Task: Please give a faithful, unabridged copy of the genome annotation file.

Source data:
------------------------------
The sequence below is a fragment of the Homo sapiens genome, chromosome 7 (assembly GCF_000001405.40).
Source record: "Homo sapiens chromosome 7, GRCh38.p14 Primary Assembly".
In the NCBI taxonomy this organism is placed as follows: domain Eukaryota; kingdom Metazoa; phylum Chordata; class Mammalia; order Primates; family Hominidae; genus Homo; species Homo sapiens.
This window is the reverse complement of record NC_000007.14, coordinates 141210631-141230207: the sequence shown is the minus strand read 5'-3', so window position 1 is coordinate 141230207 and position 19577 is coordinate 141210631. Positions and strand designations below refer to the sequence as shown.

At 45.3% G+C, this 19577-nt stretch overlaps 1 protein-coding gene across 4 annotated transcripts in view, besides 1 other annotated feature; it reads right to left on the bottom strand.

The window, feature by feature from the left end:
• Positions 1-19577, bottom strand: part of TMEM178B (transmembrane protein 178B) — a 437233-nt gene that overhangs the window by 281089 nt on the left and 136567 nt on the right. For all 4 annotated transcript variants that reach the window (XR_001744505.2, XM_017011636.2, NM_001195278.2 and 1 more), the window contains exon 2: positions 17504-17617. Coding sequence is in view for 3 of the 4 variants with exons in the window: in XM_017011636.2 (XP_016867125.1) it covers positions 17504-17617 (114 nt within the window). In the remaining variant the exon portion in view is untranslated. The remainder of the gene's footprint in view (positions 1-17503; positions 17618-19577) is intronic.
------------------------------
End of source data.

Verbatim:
The sequence below is a fragment of the Homo sapiens genome, chromosome 7 (assembly GCF_000001405.40).
Source record: "Homo sapiens chromosome 7, GRCh38.p14 Primary Assembly".
In the NCBI taxonomy this organism is placed as follows: domain Eukaryota; kingdom Metazoa; phylum Chordata; class Mammalia; order Primates; family Hominidae; genus Homo; species Homo sapiens.
This window is the reverse complement of record NC_000007.14, coordinates 141210631-141230207: the sequence shown is the minus strand read 5'-3', so window position 1 is coordinate 141230207 and position 19577 is coordinate 141210631. Positions and strand designations below refer to the sequence as shown.

At 45.3% G+C, this 19577-nt stretch overlaps 1 protein-coding gene across 4 annotated transcripts in view, besides 1 other annotated feature; it reads right to left on the bottom strand.

The window, feature by feature from the left end:
• Positions 1-19577, bottom strand: part of TMEM178B (transmembrane protein 178B) — a 437233-nt gene that overhangs the window by 281089 nt on the left and 136567 nt on the right. For all 4 annotated transcript variants that reach the window (XR_001744505.2, XM_017011636.2, NM_001195278.2 and 1 more), the window contains exon 2: positions 17504-17617. Coding sequence is in view for 3 of the 4 variants with exons in the window: in XM_017011636.2 (XP_016867125.1) it covers positions 17504-17617 (114 nt within the window). In the remaining variant the exon portion in view is untranslated. The remainder of the gene's footprint in view (positions 1-17503; positions 17618-19577) is intronic.